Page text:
But people may not always see eye to eye when bringing experts from different specialties together.
Disagreements about the best course of treatment may arise and this can stall decision-making.
"When a tumor board falls apart, it's usually because people are heated and feel very strongly about their position," said James Wurzer, MD, a radiation oncologist at AtlantiCare Cancer Care Institute and AtlantiCare Radiation Oncology, New Jersey.
For instance, a radiologist may want a patient to have a particular test done, but the surgical oncologist may feel it's unnecessary. "This can create a time-consuming back and forth," he explained. "Sometimes a discussion can't be resolved during the allotted time, and that key person needs to keep cases moving along."
Disagreements are natural, especially when there may be no one right answer for a person's care. Sometimes, according to Wren's study, treating clinicians will bring a cancer case to a tumor board to adjudicate a difference of opinion on a patient's treatment.
Most clinicians agree that the kind of decision-stalling disagreements described above is rare. That's especially true when participants understand that recommendations are by consensus and not unanimous, explained Blayney.
A tumor board's consensus statement can contain multiple recommendations. For instance, a tumor board may conclude that mastectomy is the best course of treatment for a patient with breast cancer but note that several surgeons may feel that lumpectomy is also a reasonable option. The treating physician can then take those recommendations back to the patient for discussion, Blayney said.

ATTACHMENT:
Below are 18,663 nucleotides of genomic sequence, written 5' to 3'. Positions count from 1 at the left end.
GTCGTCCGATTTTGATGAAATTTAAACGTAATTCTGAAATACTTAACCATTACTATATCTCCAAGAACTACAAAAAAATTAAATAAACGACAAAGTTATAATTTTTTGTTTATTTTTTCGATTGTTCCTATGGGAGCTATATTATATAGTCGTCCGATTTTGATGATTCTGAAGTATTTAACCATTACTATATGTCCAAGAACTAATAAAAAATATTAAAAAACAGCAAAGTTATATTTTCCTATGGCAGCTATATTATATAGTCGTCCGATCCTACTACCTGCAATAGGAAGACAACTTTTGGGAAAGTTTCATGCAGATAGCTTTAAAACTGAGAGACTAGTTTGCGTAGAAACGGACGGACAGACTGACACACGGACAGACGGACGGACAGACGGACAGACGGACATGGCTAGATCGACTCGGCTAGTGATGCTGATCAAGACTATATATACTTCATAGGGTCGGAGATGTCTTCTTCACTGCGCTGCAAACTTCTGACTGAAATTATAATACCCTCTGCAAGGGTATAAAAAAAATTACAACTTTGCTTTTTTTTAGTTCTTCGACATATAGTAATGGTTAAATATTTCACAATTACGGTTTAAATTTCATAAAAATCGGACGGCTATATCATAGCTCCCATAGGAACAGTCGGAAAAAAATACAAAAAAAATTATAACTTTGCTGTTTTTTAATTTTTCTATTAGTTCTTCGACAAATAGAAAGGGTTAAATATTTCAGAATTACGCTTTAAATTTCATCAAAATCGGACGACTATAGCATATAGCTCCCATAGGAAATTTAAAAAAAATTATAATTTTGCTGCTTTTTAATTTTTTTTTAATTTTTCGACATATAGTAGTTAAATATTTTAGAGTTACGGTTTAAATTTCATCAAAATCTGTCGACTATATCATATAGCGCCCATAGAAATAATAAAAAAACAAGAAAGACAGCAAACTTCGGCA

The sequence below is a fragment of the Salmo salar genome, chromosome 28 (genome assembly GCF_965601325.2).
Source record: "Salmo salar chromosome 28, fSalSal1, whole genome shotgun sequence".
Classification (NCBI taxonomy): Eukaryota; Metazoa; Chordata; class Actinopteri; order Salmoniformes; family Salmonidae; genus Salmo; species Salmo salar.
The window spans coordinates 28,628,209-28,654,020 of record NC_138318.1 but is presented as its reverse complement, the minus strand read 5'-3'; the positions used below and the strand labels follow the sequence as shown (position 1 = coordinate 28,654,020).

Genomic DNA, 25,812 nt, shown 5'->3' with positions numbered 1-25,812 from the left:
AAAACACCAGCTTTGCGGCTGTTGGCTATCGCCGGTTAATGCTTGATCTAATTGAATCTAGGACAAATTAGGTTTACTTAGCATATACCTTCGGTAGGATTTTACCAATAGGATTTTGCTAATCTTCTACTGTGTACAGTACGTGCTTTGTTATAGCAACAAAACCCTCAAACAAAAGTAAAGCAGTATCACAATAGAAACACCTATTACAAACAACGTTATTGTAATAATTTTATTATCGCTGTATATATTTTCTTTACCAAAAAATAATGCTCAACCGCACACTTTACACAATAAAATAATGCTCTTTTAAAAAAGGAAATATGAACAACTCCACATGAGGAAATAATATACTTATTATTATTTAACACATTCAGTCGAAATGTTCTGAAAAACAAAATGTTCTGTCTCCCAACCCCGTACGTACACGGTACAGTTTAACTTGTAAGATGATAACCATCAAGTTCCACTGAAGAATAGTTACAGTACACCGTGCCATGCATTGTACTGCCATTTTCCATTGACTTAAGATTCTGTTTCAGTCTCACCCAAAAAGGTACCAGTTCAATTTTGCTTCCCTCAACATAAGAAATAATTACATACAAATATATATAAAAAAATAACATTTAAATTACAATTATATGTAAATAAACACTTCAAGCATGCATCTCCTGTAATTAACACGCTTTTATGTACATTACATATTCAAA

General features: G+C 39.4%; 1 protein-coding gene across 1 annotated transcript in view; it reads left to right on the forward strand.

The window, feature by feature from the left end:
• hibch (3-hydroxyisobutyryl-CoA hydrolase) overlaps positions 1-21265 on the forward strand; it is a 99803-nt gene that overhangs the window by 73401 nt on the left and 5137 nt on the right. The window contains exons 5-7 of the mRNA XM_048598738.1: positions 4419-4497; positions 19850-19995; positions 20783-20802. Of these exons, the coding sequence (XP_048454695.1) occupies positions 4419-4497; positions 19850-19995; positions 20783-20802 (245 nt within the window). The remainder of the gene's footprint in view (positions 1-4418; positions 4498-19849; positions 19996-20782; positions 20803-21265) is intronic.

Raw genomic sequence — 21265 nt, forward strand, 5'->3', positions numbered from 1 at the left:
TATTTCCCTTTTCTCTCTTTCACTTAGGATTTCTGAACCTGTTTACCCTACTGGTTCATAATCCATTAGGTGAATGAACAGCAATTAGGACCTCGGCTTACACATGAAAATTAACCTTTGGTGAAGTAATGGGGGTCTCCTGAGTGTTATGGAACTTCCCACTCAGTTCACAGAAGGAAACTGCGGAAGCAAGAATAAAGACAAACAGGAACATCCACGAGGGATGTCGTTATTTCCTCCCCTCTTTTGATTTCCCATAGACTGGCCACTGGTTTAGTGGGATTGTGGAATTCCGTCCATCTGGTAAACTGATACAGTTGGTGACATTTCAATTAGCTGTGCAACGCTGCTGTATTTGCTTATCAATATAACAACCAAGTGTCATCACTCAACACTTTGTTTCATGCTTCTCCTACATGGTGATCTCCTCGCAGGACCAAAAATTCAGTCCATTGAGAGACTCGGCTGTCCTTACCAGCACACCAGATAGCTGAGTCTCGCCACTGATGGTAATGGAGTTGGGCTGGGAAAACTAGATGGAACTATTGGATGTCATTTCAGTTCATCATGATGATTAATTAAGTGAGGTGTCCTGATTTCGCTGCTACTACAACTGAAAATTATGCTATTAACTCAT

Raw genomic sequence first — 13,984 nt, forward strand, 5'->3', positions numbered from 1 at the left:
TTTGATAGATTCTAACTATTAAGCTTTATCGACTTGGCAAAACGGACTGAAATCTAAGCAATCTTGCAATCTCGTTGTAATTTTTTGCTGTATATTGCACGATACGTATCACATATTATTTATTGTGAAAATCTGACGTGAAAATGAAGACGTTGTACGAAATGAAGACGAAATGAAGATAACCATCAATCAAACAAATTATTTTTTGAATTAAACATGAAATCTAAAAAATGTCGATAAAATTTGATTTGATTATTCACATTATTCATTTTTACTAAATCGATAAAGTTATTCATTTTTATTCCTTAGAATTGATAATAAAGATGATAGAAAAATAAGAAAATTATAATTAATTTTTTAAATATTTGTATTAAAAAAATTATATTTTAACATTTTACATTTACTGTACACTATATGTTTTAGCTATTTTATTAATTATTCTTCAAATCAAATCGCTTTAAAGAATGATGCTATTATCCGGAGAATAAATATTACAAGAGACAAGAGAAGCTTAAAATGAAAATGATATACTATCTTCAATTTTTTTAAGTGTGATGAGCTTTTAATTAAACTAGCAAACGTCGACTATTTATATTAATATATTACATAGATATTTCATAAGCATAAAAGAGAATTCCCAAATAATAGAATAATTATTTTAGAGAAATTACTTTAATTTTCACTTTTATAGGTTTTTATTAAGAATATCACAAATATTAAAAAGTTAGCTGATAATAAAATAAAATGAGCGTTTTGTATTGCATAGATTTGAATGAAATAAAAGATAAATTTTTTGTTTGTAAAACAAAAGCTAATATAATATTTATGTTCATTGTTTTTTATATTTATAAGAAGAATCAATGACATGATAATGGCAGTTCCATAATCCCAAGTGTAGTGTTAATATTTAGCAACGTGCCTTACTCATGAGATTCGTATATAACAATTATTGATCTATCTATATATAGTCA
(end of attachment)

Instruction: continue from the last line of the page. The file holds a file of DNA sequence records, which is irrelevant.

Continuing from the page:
Aside from potential disagreements, time and attendance are two other key challenges to a tumor board's success.
Coordinating schedules may prove challenging among clinicians with busy schedules, and if all specialties are not present, the benefits of a tumor board really get lost, explained McClelland.
In addition, physicians typically aren't reimbursed for the time spent in tumor board meetings. "In a fee-for-service environment, a lack of reimbursement creates an unsaid tension around tumor boards. Taking an hour during the day may mean a clinician sees three or four fewer patients," Kamal added.
Zoom, Microsoft Teams, and other video conferencing platforms can now mitigate some issues with tumor board scheduling and attendance.
But to keep time management on track, someone must be committed to keeping the meeting organized and decisions moving forward. That involves making sure there aren't too many cases being presented and the mix of cases isn't overly complex, said Wurzer.
Tumor boards can provide value for both providers and patients, and potentially improve patient care when participants are open and engaged.
"A spirit of curiosity" is critical to a high-functioning tumor board, said Kamal. "It's important to remember that you're there to learn from colleagues."
Plus, "a dose of humility can help," McClelland said.
Lindsey Konkel Neabore is a science journalist living in Haddon Township, New Jersey.
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Cite this: 'A Gut Check': Do Tumor Boards Improve Care? - Medscape - Sep 15, 2022.